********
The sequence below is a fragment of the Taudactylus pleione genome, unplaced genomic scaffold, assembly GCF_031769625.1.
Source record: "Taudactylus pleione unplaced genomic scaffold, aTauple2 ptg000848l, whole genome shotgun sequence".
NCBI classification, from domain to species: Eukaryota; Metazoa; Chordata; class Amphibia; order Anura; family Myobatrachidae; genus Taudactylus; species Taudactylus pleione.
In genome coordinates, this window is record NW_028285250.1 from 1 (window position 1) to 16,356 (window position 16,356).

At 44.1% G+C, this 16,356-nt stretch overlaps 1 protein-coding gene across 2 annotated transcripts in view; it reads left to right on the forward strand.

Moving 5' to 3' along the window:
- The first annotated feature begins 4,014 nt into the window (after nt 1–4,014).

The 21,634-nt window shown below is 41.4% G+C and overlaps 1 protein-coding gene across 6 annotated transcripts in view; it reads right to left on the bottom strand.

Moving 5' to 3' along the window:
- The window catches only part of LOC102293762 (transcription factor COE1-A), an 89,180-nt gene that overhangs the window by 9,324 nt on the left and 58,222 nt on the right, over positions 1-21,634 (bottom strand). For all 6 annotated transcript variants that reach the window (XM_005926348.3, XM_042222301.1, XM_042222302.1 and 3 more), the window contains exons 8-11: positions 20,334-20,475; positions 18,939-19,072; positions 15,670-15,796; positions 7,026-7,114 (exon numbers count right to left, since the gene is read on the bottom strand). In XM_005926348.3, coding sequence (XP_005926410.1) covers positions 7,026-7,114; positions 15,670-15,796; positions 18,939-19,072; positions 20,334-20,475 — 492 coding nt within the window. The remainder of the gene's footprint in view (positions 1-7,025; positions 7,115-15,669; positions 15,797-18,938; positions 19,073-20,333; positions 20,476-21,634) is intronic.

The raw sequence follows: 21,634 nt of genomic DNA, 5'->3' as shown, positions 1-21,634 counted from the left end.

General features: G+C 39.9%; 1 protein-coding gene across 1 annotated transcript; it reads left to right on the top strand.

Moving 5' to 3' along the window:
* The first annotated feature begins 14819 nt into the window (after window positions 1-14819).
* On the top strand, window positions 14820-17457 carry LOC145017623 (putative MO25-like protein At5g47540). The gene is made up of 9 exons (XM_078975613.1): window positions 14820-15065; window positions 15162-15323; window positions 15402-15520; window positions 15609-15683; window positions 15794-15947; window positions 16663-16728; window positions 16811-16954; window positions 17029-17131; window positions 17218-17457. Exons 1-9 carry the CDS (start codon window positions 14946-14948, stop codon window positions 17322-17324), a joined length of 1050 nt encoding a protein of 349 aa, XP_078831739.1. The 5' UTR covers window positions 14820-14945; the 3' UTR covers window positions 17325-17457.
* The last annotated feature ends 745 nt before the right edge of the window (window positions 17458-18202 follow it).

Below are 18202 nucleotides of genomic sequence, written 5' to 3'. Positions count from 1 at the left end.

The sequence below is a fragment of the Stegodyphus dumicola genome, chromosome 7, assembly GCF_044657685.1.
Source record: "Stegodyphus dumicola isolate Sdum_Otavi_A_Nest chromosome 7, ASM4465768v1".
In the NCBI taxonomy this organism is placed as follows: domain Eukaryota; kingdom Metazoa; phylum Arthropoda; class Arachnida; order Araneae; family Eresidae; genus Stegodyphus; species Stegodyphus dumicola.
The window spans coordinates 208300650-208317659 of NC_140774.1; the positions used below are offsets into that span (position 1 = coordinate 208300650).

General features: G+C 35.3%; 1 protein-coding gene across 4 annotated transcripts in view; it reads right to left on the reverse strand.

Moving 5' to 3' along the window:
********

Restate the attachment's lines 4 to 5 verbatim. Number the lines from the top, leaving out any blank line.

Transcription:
In genome coordinates, this window is record NW_028285250.1 from 1 (window position 1) to 16,356 (window position 16,356).

At 44.1% G+C, this 16,356-nt stretch overlaps 1 protein-coding gene across 2 annotated transcripts in view; it reads left to right on the forward strand.